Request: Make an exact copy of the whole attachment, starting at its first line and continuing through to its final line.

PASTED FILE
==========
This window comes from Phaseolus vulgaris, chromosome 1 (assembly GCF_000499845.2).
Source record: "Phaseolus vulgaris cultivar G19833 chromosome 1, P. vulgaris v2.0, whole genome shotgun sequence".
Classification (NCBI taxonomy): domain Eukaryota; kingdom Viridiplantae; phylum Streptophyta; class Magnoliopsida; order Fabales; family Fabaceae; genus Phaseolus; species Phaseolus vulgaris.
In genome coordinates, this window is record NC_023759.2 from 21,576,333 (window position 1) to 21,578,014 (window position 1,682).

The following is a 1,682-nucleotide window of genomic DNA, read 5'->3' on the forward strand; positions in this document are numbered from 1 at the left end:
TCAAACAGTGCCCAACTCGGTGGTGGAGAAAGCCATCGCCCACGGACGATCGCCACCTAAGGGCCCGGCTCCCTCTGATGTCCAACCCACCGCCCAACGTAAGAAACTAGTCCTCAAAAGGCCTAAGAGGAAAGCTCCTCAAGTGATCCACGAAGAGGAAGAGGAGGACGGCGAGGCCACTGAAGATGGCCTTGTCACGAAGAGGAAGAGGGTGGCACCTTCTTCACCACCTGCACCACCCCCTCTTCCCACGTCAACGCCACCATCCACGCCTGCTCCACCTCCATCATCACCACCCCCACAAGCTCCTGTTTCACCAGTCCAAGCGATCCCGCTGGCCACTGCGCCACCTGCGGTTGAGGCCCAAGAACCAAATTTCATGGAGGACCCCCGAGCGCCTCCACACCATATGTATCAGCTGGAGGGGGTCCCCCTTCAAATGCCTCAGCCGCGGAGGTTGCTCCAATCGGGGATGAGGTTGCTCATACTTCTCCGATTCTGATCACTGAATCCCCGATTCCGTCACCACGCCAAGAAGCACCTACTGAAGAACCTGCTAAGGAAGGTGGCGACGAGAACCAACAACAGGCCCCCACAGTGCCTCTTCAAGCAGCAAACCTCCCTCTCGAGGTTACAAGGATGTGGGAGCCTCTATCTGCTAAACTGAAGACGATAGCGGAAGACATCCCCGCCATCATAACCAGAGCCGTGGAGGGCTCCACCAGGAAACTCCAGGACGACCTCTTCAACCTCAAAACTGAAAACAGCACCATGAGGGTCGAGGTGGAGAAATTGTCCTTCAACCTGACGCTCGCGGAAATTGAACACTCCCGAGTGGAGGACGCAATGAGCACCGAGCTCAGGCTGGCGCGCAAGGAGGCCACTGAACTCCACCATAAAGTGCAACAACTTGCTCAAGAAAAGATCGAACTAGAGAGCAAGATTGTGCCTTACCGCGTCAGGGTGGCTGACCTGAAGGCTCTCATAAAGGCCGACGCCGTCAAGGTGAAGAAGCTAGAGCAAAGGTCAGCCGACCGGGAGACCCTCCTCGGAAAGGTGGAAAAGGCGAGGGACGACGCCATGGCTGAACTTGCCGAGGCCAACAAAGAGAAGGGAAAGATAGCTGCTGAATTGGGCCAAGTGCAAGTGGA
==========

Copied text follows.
This window comes from Phaseolus vulgaris, chromosome 1 (assembly GCF_000499845.2).
Source record: "Phaseolus vulgaris cultivar G19833 chromosome 1, P. vulgaris v2.0, whole genome shotgun sequence".
Classification (NCBI taxonomy): domain Eukaryota; kingdom Viridiplantae; phylum Streptophyta; class Magnoliopsida; order Fabales; family Fabaceae; genus Phaseolus; species Phaseolus vulgaris.
In genome coordinates, this window is record NC_023759.2 from 21,576,333 (window position 1) to 21,578,014 (window position 1,682).

The following is a 1,682-nucleotide window of genomic DNA, read 5'->3' on the forward strand; positions in this document are numbered from 1 at the left end:
TCAAACAGTGCCCAACTCGGTGGTGGAGAAAGCCATCGCCCACGGACGATCGCCACCTAAGGGCCCGGCTCCCTCTGATGTCCAACCCACCGCCCAACGTAAGAAACTAGTCCTCAAAAGGCCTAAGAGGAAAGCTCCTCAAGTGATCCACGAAGAGGAAGAGGAGGACGGCGAGGCCACTGAAGATGGCCTTGTCACGAAGAGGAAGAGGGTGGCACCTTCTTCACCACCTGCACCACCCCCTCTTCCCACGTCAACGCCACCATCCACGCCTGCTCCACCTCCATCATCACCACCCCCACAAGCTCCTGTTTCACCAGTCCAAGCGATCCCGCTGGCCACTGCGCCACCTGCGGTTGAGGCCCAAGAACCAAATTTCATGGAGGACCCCCGAGCGCCTCCACACCATATGTATCAGCTGGAGGGGGTCCCCCTTCAAATGCCTCAGCCGCGGAGGTTGCTCCAATCGGGGATGAGGTTGCTCATACTTCTCCGATTCTGATCACTGAATCCCCGATTCCGTCACCACGCCAAGAAGCACCTACTGAAGAACCTGCTAAGGAAGGTGGCGACGAGAACCAACAACAGGCCCCCACAGTGCCTCTTCAAGCAGCAAACCTCCCTCTCGAGGTTACAAGGATGTGGGAGCCTCTATCTGCTAAACTGAAGACGATAGCGGAAGACATCCCCGCCATCATAACCAGAGCCGTGGAGGGCTCCACCAGGAAACTCCAGGACGACCTCTTCAACCTCAAAACTGAAAACAGCACCATGAGGGTCGAGGTGGAGAAATTGTCCTTCAACCTGACGCTCGCGGAAATTGAACACTCCCGAGTGGAGGACGCAATGAGCACCGAGCTCAGGCTGGCGCGCAAGGAGGCCACTGAACTCCACCATAAAGTGCAACAACTTGCTCAAGAAAAGATCGAACTAGAGAGCAAGATTGTGCCTTACCGCGTCAGGGTGGCTGACCTGAAGGCTCTCATAAAGGCCGACGCCGTCAAGGTGAAGAAGCTAGAGCAAAGGTCAGCCGACCGGGAGACCCTCCTCGGAAAGGTGGAAAAGGCGAGGGACGACGCCATGGCTGAACTTGCCGAGGCCAACAAAGAGAAGGGAAAGATAGCTGCTGAATTGGGCCAAGTGCAAGTGGA